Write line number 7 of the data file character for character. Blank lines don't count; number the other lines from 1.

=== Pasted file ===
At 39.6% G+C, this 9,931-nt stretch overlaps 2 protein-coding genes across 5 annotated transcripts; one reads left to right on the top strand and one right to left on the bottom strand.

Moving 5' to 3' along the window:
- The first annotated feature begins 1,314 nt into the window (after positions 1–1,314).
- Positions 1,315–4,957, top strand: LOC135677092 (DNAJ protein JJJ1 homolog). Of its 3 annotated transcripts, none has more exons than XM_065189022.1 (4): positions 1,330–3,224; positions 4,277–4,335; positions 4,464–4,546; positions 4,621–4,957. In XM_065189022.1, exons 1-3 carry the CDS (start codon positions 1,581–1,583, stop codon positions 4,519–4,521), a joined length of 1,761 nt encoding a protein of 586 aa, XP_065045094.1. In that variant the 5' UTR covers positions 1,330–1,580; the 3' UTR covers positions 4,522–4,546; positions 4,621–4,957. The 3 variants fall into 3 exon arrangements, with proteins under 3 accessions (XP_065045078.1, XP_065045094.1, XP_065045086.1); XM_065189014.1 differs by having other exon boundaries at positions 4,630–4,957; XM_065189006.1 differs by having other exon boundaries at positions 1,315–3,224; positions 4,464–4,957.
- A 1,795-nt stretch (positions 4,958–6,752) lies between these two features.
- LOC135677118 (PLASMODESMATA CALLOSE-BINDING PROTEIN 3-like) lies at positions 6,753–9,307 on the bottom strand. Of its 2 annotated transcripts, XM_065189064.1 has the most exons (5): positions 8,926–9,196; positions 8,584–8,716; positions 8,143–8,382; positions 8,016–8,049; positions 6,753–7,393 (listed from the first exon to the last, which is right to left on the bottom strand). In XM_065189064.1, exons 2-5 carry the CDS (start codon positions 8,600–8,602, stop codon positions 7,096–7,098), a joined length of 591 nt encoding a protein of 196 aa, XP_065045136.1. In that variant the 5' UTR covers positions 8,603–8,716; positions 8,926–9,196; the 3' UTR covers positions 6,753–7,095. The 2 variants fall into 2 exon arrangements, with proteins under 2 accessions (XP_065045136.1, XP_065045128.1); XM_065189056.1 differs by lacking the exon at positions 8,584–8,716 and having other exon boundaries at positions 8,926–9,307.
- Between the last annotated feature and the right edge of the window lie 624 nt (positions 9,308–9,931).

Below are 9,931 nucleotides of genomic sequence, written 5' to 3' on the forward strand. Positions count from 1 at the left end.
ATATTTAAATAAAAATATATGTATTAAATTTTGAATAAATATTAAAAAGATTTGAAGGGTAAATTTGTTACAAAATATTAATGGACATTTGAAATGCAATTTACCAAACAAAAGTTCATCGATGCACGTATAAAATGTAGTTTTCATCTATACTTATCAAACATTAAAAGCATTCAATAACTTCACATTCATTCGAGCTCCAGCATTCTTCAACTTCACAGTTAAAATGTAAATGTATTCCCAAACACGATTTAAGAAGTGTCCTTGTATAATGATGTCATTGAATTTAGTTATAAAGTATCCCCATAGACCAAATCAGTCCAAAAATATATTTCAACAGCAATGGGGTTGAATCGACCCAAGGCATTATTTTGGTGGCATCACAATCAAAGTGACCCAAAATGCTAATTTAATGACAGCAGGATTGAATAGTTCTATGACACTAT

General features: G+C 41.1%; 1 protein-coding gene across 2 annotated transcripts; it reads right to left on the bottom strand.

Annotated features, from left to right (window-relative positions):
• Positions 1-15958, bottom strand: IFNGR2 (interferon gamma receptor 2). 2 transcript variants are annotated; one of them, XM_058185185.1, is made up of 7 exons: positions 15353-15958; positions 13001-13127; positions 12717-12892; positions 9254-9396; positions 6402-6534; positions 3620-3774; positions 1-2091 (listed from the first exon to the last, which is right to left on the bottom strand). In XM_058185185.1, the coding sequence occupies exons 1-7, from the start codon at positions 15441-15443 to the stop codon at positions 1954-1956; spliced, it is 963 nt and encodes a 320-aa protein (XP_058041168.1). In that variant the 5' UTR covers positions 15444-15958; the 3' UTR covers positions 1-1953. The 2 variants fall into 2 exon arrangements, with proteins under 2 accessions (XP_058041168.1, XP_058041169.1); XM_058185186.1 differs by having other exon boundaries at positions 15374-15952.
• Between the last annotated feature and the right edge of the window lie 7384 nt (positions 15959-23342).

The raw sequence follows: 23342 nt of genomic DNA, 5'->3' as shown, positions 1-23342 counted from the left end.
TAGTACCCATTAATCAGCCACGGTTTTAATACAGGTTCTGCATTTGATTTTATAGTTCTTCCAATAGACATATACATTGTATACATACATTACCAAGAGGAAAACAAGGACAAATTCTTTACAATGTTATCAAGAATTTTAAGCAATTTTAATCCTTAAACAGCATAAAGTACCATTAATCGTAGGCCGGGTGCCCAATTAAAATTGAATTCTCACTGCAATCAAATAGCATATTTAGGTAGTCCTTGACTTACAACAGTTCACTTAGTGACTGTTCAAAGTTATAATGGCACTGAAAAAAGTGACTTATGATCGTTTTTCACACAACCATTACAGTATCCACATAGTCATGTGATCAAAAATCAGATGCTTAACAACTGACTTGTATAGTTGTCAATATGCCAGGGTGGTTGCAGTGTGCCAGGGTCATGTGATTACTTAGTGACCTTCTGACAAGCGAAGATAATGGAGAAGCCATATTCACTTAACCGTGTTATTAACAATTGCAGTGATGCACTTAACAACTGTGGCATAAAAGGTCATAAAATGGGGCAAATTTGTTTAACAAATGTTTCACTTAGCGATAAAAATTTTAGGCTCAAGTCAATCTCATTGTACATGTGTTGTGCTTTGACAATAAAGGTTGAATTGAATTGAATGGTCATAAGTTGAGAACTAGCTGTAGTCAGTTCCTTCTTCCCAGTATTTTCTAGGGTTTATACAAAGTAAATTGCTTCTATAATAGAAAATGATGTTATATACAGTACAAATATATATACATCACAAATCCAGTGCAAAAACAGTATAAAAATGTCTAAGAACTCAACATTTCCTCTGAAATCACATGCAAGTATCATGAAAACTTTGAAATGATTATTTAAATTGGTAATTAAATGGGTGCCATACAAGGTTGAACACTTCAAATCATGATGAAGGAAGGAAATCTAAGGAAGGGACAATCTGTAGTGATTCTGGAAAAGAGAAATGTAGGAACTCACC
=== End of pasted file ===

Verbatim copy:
- Between the last annotated feature and the right edge of the window lie 624 nt (positions 9,308–9,931).